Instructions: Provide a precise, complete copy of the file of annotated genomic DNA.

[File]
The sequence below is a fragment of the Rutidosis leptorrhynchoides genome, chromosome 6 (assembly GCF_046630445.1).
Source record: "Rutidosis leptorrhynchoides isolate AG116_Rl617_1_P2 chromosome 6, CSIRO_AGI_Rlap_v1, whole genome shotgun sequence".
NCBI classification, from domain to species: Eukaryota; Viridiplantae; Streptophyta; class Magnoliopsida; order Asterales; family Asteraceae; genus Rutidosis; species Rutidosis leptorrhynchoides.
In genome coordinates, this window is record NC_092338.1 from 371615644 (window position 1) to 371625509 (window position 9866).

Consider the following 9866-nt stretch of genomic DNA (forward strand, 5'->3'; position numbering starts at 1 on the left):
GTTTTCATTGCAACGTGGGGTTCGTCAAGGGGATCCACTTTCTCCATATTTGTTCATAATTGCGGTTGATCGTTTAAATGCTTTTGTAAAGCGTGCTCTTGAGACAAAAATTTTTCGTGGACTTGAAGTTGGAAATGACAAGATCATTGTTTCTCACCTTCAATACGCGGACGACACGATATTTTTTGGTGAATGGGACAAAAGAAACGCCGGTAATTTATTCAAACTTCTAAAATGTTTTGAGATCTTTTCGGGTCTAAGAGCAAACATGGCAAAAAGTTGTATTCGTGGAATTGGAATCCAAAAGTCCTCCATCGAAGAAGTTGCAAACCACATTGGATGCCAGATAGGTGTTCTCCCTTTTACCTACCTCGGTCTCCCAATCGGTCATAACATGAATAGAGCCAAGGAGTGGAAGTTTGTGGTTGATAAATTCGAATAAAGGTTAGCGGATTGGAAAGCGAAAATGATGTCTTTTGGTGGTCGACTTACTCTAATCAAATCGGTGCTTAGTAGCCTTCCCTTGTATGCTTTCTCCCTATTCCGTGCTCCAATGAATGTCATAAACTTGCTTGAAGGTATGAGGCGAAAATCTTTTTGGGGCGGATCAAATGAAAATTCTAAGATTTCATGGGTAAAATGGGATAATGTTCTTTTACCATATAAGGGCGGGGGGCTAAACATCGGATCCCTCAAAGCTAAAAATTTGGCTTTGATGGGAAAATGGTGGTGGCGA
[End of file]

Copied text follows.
The sequence below is a fragment of the Rutidosis leptorrhynchoides genome, chromosome 6 (assembly GCF_046630445.1).
Source record: "Rutidosis leptorrhynchoides isolate AG116_Rl617_1_P2 chromosome 6, CSIRO_AGI_Rlap_v1, whole genome shotgun sequence".
NCBI classification, from domain to species: Eukaryota; Viridiplantae; Streptophyta; class Magnoliopsida; order Asterales; family Asteraceae; genus Rutidosis; species Rutidosis leptorrhynchoides.
In genome coordinates, this window is record NC_092338.1 from 371615644 (window position 1) to 371625509 (window position 9866).

Consider the following 9866-nt stretch of genomic DNA (forward strand, 5'->3'; position numbering starts at 1 on the left):
GTTTTCATTGCAACGTGGGGTTCGTCAAGGGGATCCACTTTCTCCATATTTGTTCATAATTGCGGTTGATCGTTTAAATGCTTTTGTAAAGCGTGCTCTTGAGACAAAAATTTTTCGTGGACTTGAAGTTGGAAATGACAAGATCATTGTTTCTCACCTTCAATACGCGGACGACACGATATTTTTTGGTGAATGGGACAAAAGAAACGCCGGTAATTTATTCAAACTTCTAAAATGTTTTGAGATCTTTTCGGGTCTAAGAGCAAACATGGCAAAAAGTTGTATTCGTGGAATTGGAATCCAAAAGTCCTCCATCGAAGAAGTTGCAAACCACATTGGATGCCAGATAGGTGTTCTCCCTTTTACCTACCTCGGTCTCCCAATCGGTCATAACATGAATAGAGCCAAGGAGTGGAAGTTTGTGGTTGATAAATTCGAATAAAGGTTAGCGGATTGGAAAGCGAAAATGATGTCTTTTGGTGGTCGACTTACTCTAATCAAATCGGTGCTTAGTAGCCTTCCCTTGTATGCTTTCTCCCTATTCCGTGCTCCAATGAATGTCATAAACTTGCTTGAAGGTATGAGGCGAAAATCTTTTTGGGGCGGATCAAATGAAAATTCTAAGATTTCATGGGTAAAATGGGATAATGTTCTTTTACCATATAAGGGCGGGGGGCTAAACATCGGATCCCTCAAAGCTAAAAATTTGGCTTTGATGGGAAAATGGTGGTGGCGA